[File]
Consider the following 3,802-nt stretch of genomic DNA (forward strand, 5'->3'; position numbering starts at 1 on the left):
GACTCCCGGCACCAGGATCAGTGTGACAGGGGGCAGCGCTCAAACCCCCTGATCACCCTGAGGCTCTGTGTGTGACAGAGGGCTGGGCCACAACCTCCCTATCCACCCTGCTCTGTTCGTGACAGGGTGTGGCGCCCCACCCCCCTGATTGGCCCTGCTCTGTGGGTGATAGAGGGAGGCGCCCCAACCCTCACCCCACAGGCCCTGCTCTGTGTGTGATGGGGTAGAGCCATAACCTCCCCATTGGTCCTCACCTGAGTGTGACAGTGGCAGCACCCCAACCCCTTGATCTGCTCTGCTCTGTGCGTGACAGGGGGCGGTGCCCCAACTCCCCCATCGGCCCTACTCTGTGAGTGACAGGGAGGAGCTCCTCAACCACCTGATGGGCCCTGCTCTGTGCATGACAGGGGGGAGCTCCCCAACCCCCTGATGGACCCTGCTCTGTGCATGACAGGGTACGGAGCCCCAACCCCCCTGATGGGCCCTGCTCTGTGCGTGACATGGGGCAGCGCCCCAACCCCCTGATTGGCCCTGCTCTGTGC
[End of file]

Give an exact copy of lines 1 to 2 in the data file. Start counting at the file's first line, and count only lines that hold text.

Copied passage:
Consider the following 3,802-nt stretch of genomic DNA (forward strand, 5'->3'; position numbering starts at 1 on the left):
GACTCCCGGCACCAGGATCAGTGTGACAGGGGGCAGCGCTCAAACCCCCTGATCACCCTGAGGCTCTGTGTGTGACAGAGGGCTGGGCCACAACCTCCCTATCCACCCTGCTCTGTTCGTGACAGGGTGTGGCGCCCCACCCCCCTGATTGGCCCTGCTCTGTGGGTGATAGAGGGAGGCGCCCCAACCCTCACCCCACAGGCCCTGCTCTGTGTGTGATGGGGTAGAGCCATAACCTCCCCATTGGTCCTCACCTGAGTGTGACAGTGGCAGCACCCCAACCCCTTGATCTGCTCTGCTCTGTGCGTGACAGGGGGCGGTGCCCCAACTCCCCCATCGGCCCTACTCTGTGAGTGACAGGGAGGAGCTCCTCAACCACCTGATGGGCCCTGCTCTGTGCATGACAGGGGGGAGCTCCCCAACCCCCTGATGGACCCTGCTCTGTGCATGACAGGGTACGGAGCCCCAACCCCCCTGATGGGCCCTGCTCTGTGCGTGACATGGGGCAGCGCCCCAACCCCCTGATTGGCCCTGCTCTGTGC